AWP, Communazis, and Me
This post is in two parts. The first is a simple announcement of my participation in the upcoming AWP Conference in New York City.
I am chairing a panel on Saturday, February 2 at from noon to one fifteen on Gay Male Poetry Post Identity Politics, featuring “emerging”? poets Christopher Hennessy (whose wonderful blog Outside the Lines focuses on the relationship of identity and creativity), Brad Richard, Aaron Smith (whose entertaining blog focuses on anything but poetry), and Brian Teare. Here is the description of the panel from the conference schedule, written by moi:
What does it mean to be a gay male poet today, after gay liberation, the somewhat domesticated gay rights movement, the revived radicalism of Queer Nation, the AIDS epidemic and ACT UP, and intellectual interrogations of “queerness”? and identity itself? Contemporary gay male poets can take their gayness for granted on several levels. They also can explore, question, and even explode that identity. On this panel, four emerging gay male poets discuss what the words gay male poetry mean to them.
I hope that all interested parties will try to make it. Let’s make this panel a party!
The second part of this post is about my impression of the role that some phantasmatic nightmare image of AWP plays in the imaginations of many participants in the various online poetry worlds. To read more, look below the fold.
There seems to be a lot of resentment and anger toward AWP and its conference among those (many or most of whom seem never to have attended the AWP conference) who see themselves as excluded from an overly monolithic and reified idea of what AWP is and what it does, people who seem to believe that all published writers enjoy lives of pampered luxury. I understand the sense of those who feel themselves to be on the outside that the “inside” is some kind of “cabal,” as Ron Silliman has characterized the mainstream poetry world (though his definition of “cabal” includes people who don’t support or even know one another and have no contact with one another, which is rather the opposite of a cabal), or even a conspiracy, as the folks at the late-and-very-much-unlamented Foetry.com saw everything in the poetry world. I have felt that sense myself, that there was some secret key which I didn’t possess which would give me access to the poetry world and make me a real boy at last.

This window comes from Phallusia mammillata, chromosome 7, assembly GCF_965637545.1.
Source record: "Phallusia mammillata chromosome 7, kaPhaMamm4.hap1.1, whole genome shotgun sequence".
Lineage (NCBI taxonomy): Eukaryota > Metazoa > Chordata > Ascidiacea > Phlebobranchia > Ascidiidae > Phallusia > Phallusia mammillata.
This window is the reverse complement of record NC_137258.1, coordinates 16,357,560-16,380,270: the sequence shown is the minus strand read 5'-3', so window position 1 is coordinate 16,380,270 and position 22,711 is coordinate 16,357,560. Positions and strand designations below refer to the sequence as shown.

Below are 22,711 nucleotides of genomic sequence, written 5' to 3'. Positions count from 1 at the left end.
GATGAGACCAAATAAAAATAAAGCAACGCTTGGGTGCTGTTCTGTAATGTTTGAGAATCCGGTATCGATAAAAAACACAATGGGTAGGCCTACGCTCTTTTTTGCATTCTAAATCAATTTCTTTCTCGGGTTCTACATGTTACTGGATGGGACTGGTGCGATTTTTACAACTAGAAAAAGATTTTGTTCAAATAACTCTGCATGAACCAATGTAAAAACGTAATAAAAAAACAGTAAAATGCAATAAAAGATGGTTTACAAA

But it’s hard to understand the cultivation of such feelings among those who are clearly not the beleaguered outsiders they present and/or imagine themselves to be. Charles Bernstein has a recent post on his web log parodying AWP as the “Amalgamated Writing Programs,” a malign and monolithic corporation. He also presents it as seeking to crush all poetry that clashes with its ideology, all poets who refuse “to write the Amalgamated Way,” quoting the imaginary Darien Credenza (a caricature of D.W. Fenza, AWP’s executive director) as saying that “some views are more equal than others,” a heavy-handed allusion to George Orwell’s Animal Farm and its critique of Stalinism. Besides the implication that AWP is equivalent or even comparable to Stalinism, I was especially disturbed by the piece’s central conceit, that the so-called Amalgamated Writing Programs were holding (at their “annual congress,” a clear allusion to Communist Party congresses) a “Morally Repugnant Poets-and-Theorists Exhibit,” particularly since at another point in the piece this imaginary exhibit is referred to as “the Degenerate Books exhibit.”
The last people to hold Degenerate Art (Entarte Kunst) exhibits were the Nazis. Such a conflation of the utterly incommensurate—the Association of Writers and Writing Programs and the Nazi Party—is irresponsible and, yes, morally repugnant. If we put all the insinuations together, that would make AWP a bunch of hypercapitalist Communazis. The latter was a popular term of opprobrium among Nineteen Fifties McCarthyite types. But then, “the centerpiece of the exhibit [will] be a graphic display naming names of poets who engage in Un-Amalgamated activities,” so I guess that AWP are McCarthyite red-hunters as well. It all gets so confused and confusing…